By Claire Horn
Like other academics who write about artificial wombs, much of the work I’ve done in the last few years has required me to operate at least in part on a speculative level, tracing the problems that present themselves in our contemporary context to understand what the impact of this technology in development might be. As its recurring presence in sci-fi, feminist fantasy, and sensationalized popular media coverage demonstrate, the artificial womb holds enduring allure as a tool for imagining what the future could look like.
This is a moment that should make painfully evident to anyone who supposed otherwise that technologies in and of themselves cannot create social change or act in the service of justice. I wrote about gender, gestation, and ectogenesis before lockdown began in the UK, and before I myself got sick. But it remains as true now as it was two months ago that the possibility of a future in which gender is disentangled from gestation does not lie with the introduction of artificial womb technologies, but with protecting self-determination for all pregnant people. The arc of history shows us that in times of large-scale crisis, in times of fear and sickness and uncertainty, spaces of powerful social change can emerge. Like so many others, my hope is that we will refuse to accept a return to “normal”, to the injustices and inequalities that have long constituted the world we live in, and that we build our way toward a future more worthy of our imaginations.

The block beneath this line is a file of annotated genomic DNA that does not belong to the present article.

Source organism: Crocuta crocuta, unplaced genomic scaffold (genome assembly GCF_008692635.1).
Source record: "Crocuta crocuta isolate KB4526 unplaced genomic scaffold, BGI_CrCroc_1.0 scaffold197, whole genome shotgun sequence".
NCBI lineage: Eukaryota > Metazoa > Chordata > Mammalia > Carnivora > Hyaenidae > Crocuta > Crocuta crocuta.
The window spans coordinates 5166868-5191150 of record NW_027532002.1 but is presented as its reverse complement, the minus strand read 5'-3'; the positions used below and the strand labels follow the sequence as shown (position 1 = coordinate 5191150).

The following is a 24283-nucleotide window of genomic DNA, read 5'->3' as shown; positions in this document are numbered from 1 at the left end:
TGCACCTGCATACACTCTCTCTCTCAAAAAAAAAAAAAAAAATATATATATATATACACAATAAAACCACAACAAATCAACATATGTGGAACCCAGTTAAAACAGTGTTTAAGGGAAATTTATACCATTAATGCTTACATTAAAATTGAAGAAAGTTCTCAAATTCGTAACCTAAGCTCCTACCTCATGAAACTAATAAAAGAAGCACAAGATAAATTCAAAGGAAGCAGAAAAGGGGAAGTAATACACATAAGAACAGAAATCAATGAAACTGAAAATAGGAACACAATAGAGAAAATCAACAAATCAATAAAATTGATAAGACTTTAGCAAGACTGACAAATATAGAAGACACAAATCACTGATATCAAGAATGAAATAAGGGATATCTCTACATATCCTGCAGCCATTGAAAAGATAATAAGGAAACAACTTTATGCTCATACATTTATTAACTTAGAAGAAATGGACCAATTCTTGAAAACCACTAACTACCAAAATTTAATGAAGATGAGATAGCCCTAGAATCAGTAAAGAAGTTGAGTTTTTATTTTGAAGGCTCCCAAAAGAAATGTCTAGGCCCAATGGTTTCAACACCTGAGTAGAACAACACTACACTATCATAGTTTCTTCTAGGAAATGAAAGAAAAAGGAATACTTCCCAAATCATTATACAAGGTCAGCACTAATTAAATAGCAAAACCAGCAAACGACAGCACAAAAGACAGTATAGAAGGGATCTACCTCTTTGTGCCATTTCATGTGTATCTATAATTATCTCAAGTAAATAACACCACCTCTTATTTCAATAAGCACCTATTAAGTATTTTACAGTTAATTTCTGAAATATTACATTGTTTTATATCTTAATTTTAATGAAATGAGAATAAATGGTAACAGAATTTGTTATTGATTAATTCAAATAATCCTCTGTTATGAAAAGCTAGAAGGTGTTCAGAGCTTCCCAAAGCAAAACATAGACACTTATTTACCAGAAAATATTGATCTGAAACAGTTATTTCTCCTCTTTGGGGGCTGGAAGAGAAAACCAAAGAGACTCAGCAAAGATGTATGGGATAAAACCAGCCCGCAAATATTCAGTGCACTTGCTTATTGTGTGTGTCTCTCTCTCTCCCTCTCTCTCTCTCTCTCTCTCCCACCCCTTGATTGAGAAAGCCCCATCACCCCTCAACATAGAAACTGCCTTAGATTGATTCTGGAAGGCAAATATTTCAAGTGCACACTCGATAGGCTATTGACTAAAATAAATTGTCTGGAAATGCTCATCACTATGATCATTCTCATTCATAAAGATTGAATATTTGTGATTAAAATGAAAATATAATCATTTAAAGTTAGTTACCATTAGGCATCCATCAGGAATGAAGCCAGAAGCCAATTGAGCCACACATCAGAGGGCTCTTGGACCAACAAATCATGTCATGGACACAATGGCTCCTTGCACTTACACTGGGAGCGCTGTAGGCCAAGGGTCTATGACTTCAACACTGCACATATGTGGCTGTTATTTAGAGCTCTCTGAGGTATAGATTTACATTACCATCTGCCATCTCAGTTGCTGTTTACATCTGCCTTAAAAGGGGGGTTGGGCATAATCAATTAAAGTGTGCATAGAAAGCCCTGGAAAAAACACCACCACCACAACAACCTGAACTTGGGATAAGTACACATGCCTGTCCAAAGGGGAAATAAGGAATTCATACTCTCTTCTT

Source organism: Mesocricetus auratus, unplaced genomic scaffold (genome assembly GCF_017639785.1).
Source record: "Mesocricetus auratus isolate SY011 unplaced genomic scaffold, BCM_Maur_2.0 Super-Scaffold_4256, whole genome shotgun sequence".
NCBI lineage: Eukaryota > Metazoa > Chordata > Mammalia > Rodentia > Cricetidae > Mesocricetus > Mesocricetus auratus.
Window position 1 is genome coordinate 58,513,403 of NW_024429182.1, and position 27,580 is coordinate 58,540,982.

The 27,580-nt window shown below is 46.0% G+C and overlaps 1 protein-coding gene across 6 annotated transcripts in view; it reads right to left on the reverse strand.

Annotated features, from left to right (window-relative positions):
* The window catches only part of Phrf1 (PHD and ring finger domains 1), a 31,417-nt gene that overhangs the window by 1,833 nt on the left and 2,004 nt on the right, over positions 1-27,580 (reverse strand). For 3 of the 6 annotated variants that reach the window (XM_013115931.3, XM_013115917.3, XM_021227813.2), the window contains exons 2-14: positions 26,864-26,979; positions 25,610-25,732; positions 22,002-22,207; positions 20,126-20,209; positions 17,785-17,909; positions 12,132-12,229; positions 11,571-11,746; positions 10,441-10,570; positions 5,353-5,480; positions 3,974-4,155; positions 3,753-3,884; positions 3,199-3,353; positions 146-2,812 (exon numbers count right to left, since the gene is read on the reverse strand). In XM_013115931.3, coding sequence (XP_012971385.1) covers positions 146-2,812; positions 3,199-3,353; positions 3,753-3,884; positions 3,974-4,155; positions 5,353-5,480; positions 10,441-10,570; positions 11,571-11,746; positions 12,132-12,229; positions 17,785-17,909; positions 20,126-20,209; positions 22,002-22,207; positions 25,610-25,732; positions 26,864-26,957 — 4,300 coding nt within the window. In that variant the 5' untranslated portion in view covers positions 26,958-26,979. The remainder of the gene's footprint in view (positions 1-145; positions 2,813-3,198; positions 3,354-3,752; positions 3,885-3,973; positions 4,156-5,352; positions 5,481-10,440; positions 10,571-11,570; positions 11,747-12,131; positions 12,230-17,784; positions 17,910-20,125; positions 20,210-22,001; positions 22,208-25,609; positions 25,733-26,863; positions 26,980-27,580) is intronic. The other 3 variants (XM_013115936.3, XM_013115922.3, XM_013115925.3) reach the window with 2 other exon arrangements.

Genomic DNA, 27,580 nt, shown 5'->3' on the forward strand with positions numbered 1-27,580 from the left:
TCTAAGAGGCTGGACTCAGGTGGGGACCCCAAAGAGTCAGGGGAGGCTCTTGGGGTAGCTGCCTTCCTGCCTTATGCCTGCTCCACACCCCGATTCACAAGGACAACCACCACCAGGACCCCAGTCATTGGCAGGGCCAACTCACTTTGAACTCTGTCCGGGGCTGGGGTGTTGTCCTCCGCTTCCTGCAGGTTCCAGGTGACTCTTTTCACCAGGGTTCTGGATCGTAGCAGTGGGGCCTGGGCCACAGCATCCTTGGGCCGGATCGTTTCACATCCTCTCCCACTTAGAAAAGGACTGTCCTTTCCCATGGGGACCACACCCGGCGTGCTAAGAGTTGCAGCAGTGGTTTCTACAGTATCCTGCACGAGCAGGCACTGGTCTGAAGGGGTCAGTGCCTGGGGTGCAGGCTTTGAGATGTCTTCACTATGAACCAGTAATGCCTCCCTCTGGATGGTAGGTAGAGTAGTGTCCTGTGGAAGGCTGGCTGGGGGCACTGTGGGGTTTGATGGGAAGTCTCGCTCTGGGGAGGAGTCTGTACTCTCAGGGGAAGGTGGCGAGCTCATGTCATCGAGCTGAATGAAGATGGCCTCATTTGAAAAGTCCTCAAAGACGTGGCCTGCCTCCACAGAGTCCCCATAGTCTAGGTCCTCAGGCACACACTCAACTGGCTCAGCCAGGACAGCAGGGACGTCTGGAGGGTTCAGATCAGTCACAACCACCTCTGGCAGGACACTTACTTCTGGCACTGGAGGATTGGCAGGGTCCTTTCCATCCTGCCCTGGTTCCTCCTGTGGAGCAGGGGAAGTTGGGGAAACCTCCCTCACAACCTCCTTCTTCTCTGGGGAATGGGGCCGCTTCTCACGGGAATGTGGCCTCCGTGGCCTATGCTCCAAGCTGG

Author: Claire Horn
Affiliations: Birkbeck School of Law
Competing interests: None
Social media accounts of post author(s): @clairemlhorn